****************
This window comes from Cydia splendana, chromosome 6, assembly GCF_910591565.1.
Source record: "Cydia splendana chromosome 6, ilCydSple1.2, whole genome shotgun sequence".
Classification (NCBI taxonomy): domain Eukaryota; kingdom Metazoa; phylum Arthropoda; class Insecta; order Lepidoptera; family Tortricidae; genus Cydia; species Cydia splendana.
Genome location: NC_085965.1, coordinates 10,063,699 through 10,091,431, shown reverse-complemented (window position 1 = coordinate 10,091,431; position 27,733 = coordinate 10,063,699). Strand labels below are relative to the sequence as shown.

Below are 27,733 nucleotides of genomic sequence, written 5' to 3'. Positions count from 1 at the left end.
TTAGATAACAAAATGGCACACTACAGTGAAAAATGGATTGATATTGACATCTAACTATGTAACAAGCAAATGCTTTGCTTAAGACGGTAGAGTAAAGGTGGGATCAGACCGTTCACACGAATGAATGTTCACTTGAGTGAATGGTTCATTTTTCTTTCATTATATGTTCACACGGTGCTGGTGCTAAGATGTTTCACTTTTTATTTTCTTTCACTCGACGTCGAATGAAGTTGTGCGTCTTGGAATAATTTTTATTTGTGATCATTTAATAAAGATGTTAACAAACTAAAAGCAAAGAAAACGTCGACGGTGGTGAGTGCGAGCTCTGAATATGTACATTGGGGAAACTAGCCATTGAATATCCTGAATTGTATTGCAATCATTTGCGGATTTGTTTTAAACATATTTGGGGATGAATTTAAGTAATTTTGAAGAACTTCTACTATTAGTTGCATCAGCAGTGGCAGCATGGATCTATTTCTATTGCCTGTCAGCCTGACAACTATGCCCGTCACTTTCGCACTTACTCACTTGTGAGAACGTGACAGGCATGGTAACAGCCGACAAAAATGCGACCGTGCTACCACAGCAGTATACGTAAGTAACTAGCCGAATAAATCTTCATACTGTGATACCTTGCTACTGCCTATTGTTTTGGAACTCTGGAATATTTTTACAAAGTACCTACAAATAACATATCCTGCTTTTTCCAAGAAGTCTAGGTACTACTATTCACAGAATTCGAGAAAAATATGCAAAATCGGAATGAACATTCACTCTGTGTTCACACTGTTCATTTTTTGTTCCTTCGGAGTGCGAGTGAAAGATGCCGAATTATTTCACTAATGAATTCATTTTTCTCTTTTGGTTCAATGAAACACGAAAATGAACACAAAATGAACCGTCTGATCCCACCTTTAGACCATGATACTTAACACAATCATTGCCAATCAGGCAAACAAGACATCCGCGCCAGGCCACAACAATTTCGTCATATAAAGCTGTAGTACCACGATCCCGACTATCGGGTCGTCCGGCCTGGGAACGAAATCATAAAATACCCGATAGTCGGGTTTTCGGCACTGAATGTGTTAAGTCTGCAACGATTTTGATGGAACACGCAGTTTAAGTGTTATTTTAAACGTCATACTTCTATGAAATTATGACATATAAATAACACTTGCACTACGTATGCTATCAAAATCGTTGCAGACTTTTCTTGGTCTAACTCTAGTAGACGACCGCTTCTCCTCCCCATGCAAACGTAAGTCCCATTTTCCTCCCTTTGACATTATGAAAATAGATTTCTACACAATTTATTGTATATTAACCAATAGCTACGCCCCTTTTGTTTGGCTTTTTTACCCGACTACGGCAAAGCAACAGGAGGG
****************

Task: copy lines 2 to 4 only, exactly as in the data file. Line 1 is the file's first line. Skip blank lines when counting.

Source record: "Cydia splendana chromosome 6, ilCydSple1.2, whole genome shotgun sequence".
Classification (NCBI taxonomy): domain Eukaryota; kingdom Metazoa; phylum Arthropoda; class Insecta; order Lepidoptera; family Tortricidae; genus Cydia; species Cydia splendana.
Genome location: NC_085965.1, coordinates 10,063,699 through 10,091,431, shown reverse-complemented (window position 1 = coordinate 10,091,431; position 27,733 = coordinate 10,063,699). Strand labels below are relative to the sequence as shown.